Equifax maintains this interactive forum for education and information purposes in order to allow individuals to share their relevant knowledge and opinions with other members and visitors. We encourage you to participate in discussions about personal finance issues and other topics of interest to this community, but please read our commenting guidelines first. Equifax reserves the right to monitor postings to the forum and comments will be published at our discretion. Do you have questions or comments about your Equifax credit report or customer-service issues regarding an Equifax product? If so, please contact Equifax directly. All opinions and information expressed or shared in blog comments are solely those of the person submitting the comments, and don't necessarily represent the views of Equifax or its management.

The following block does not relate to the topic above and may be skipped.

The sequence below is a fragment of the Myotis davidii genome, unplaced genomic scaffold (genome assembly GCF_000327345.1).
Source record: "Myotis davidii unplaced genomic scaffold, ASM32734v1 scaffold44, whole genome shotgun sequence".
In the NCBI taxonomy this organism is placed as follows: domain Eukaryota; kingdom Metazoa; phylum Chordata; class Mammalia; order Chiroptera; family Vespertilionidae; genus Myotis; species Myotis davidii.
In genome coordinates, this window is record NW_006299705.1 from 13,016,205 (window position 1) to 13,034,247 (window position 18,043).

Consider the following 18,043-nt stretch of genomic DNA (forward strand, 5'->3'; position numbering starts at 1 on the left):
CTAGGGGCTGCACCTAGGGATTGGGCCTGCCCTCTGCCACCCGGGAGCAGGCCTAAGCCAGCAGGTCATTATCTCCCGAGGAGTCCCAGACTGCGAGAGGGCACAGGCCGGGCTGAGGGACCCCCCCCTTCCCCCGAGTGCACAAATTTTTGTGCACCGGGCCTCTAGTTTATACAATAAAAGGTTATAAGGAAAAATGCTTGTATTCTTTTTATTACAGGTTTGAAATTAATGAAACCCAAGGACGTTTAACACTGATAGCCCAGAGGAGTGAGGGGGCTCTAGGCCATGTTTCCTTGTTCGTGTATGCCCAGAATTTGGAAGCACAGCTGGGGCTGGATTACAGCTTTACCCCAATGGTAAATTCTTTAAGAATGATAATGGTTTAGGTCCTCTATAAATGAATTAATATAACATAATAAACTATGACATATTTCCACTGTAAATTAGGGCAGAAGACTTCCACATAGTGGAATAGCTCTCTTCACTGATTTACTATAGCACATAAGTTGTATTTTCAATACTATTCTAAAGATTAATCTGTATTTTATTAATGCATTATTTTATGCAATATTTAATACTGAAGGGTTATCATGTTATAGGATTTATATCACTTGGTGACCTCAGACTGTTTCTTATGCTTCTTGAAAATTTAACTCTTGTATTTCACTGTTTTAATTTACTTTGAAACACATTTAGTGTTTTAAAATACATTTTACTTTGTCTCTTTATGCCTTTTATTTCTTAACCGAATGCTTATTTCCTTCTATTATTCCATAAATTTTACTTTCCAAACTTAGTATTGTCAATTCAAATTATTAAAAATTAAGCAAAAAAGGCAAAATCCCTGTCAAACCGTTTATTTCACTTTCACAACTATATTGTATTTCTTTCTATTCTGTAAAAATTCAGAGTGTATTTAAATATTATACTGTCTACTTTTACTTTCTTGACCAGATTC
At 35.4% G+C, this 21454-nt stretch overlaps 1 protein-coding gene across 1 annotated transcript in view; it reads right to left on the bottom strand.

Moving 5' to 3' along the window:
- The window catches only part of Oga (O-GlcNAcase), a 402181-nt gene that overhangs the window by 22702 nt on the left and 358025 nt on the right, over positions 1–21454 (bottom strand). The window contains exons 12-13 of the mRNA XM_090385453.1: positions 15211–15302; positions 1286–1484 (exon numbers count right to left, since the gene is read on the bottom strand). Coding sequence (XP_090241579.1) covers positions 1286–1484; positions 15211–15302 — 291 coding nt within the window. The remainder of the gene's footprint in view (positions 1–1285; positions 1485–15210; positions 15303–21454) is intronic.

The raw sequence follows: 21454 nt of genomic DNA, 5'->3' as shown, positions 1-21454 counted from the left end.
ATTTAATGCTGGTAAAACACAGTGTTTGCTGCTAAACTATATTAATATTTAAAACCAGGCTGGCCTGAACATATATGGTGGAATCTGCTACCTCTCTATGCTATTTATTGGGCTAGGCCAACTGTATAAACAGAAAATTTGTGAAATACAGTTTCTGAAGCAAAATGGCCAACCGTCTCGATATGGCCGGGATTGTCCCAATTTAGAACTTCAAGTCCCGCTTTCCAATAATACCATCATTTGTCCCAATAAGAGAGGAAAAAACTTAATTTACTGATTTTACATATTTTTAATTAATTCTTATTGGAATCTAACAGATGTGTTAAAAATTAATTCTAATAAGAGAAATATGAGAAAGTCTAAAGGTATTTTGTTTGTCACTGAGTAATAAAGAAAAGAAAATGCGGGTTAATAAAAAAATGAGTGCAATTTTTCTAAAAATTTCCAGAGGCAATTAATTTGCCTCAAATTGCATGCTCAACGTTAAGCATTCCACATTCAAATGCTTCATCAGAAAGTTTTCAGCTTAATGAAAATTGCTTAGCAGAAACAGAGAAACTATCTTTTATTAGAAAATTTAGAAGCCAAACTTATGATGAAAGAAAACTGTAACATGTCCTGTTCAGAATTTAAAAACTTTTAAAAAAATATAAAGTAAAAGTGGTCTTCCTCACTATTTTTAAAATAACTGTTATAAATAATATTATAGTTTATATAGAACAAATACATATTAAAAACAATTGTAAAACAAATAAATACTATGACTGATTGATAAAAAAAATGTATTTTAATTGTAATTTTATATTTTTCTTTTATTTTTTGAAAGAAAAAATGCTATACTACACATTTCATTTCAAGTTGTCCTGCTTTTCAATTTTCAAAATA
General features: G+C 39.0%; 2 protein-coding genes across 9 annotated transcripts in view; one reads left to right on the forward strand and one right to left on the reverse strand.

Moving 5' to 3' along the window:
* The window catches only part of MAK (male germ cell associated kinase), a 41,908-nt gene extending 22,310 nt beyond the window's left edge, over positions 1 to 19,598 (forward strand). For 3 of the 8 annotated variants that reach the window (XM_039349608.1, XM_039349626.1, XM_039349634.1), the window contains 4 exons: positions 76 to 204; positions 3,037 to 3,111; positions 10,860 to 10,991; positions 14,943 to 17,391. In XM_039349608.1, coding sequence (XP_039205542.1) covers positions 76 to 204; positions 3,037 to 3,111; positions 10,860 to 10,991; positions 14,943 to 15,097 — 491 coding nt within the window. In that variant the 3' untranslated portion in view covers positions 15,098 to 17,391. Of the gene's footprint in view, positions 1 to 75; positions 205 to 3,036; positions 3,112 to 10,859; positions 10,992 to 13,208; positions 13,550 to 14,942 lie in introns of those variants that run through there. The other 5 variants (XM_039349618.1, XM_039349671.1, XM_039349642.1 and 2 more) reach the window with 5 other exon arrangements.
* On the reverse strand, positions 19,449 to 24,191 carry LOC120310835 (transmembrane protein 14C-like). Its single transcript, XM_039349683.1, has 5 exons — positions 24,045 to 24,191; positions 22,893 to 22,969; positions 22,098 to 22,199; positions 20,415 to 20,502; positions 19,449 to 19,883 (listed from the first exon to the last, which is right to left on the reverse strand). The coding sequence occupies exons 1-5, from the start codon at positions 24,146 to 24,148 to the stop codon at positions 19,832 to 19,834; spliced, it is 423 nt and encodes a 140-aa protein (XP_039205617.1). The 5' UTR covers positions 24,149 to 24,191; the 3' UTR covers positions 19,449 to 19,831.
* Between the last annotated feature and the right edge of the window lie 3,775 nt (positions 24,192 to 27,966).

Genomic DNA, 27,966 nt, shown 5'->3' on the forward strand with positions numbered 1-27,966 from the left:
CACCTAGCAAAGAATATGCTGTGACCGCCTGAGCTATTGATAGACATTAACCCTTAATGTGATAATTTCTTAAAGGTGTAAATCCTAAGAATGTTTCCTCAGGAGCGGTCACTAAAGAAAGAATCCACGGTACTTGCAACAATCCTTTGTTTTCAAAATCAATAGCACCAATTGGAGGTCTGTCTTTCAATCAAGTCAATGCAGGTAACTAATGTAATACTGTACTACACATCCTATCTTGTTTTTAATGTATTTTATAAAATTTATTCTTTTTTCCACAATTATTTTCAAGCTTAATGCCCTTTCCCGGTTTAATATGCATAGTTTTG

Real Estate Archive

Stay Informed Sign up for our FREE Equifax email Newsletter